Celebration of FHA solvency premature
The FHA traded in a viable long-term income stream for some short-term refinance revenue creating potential for future shortfalls to the fund.
Supporters of HUD Secretary Julián Castro, a potential VP running mate, gloated over the recent news that the FHA insurance fund swelled to reach it’s 2% capital reserve mandate. But the celebration is premature. The FHA insurance fund is not as strong as politicians want to spin it.
The FHA became the replacement for subprime lending during the housing bust. It insured millions of loans as prices crashed, and many of those borrowers defaulted and many more are still underwater. With many delinquent loans and collateral values below loan balances, the FHA stands to lose billions.
The FHA is mandated by Congress to hold a 2% reserve for loan losses. As the losses mounted, they fall below their minimum loss reserve requirement, prompting critics to warn of an expensive bailout. To combat the problem, the FHA raised fees to increase revenues — high enough to be branded a predatory lender.
Unfortunately, the high cost of FHA insurance caused FHA originations to plunge, particularly at the entry level in the housing market, which fell to a three-decade low. I opined that lowering the FHA would spur the housing market, and that pressure would mount to lower the fees to revive sales. Not long thereafter, the FHA did lower its fees, and it’s one of the main reasons sales are higher this year.
Reducing FHA insurance fees was controversial because many believed lowering fees would lead to insolvency because the FHA would not have the income stream necessary to meet future obligations. The wager was that spurring the housing market would lift home prices and improve the recovery on the bad loans. But did it really pay off?
The investment property refinance analogy
What policymakers accomplished by increasing FHA insurance fees is best understood by comparing the accounting to refinancing an investment property.
Imagine you owned a cashflow positive investment property. If the property has no debt, the future cashflow of this property is the the net income over time. The higher the rent, the larger the future cashflow. Similarly, the FHA can estimate its future cashflow by projecting the future insurance payments over time. The higher the insurance rate, the larger the future cashflow to the fund.
Now imagine you decide to take cash out of the investment property. You would obtain a large, up-front payment, but since you must repay the debt, the ongoing cashflow will be lower. Something similar is at work at the FHA.
When an FHA insured loan is originated, the FHA charges both an up-front fee and an ongoing fee. When they lowered their ongoing fee earlier this year, in addition to prompting more sales originations, it also prompted a great deal of refinances to lower the long-term fee. That refinancing triggered a new up-front fee, which is why the money flooded into FHA coffers ahead of projections.
So be clear about what they did: They traded in a more-valuable long-term income stream for a short-term boost in revenue.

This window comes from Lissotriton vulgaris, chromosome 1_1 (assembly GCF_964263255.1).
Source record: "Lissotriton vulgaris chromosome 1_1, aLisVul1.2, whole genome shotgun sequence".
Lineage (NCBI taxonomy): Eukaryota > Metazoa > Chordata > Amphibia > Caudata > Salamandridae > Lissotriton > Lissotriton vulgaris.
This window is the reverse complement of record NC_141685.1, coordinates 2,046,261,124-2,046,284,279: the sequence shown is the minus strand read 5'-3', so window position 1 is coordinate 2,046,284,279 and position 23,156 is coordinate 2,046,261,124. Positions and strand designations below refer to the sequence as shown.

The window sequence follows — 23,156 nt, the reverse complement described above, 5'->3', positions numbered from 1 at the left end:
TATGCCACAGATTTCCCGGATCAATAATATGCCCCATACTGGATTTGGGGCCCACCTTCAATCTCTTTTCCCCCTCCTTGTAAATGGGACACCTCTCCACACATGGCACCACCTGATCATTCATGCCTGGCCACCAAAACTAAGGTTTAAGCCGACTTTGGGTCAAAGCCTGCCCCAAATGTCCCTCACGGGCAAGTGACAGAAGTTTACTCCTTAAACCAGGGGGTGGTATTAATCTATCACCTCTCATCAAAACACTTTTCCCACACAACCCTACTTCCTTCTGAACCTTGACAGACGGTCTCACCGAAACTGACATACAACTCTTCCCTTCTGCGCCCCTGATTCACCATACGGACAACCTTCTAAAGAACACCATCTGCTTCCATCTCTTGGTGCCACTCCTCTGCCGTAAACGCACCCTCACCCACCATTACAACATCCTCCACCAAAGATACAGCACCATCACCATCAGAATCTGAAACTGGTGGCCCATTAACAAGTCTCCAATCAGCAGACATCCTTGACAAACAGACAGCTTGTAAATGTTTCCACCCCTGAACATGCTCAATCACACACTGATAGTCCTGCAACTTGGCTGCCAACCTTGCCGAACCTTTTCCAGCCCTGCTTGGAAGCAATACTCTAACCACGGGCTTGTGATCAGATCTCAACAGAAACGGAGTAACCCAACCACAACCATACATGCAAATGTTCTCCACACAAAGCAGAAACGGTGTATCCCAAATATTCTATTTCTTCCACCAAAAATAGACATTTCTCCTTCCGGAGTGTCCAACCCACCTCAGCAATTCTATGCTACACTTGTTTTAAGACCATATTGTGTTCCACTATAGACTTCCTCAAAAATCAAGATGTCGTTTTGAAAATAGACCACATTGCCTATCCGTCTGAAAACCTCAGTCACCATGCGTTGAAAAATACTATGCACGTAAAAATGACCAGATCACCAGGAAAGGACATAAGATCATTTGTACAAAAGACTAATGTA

The Federal Housing Administration surprised some observers Monday when it announced that its Mutual Mortgage Insurance Fund grew significantly in fiscal 2015, reaching its Congressionally mandated threshold of 2% well ahead of the FHA’s own projections. …
A deeper look at the FHA’s data shows that the increase was not entirely driven by the significant increase in loan volume during fiscal 2015, due largely to a 50 basis point cut in annual mortgage insurance premium prices announced in January by the Obama Administration.
According to analysis from Compass Point Research and Trading, the FHA’s mortgage interest rate reduction actually had “little impact” on the capital ratio.
… much of the increase was driven by the FHA’s Home Equity Conversion Mortgage program.
Without the HECM program, the MMI Fund would sit at 1.65%, below the 2% threshold set by Congress.
The inclusion and impact of the HECM program in the FHA’s total capital reserve ratio was specifically noted by House Financial Services Committee Chairman Jeb Hensarling, R-Texas, who said in a statement that the achievement of the 2% threshold is hardly a cause for celebration. …
“Hardworking taxpayers remain exposed to more than $1 trillion in FHA insured mortgage credit risk, and the FHA capital reserve remains woefully insufficient,” Hensarling said. “In fact, were it not for the FHA’s volatile reverse mortgage program, the FHA single-family loan portfolio would still be below the legally required 2% threshold.”
Like all the can-kicking from the housing bubble, the move to lower the FHA insurance fees was a gamble on future house prices. If lowering the fees brings first-time homebuyers back to the market, and if this increased demand continues pushing prices higher, then when the FHA closes out these old bad loans, they will recover enough money to bail themselves out. If prices aren’t high enough, then the fund will probably need another bailout.
It was a courageous move. If it all works out, Obama (and probably Castro) will look like geniuses. If it blows up and the FHA needs a future bailout, the politicos will have some spinning to do.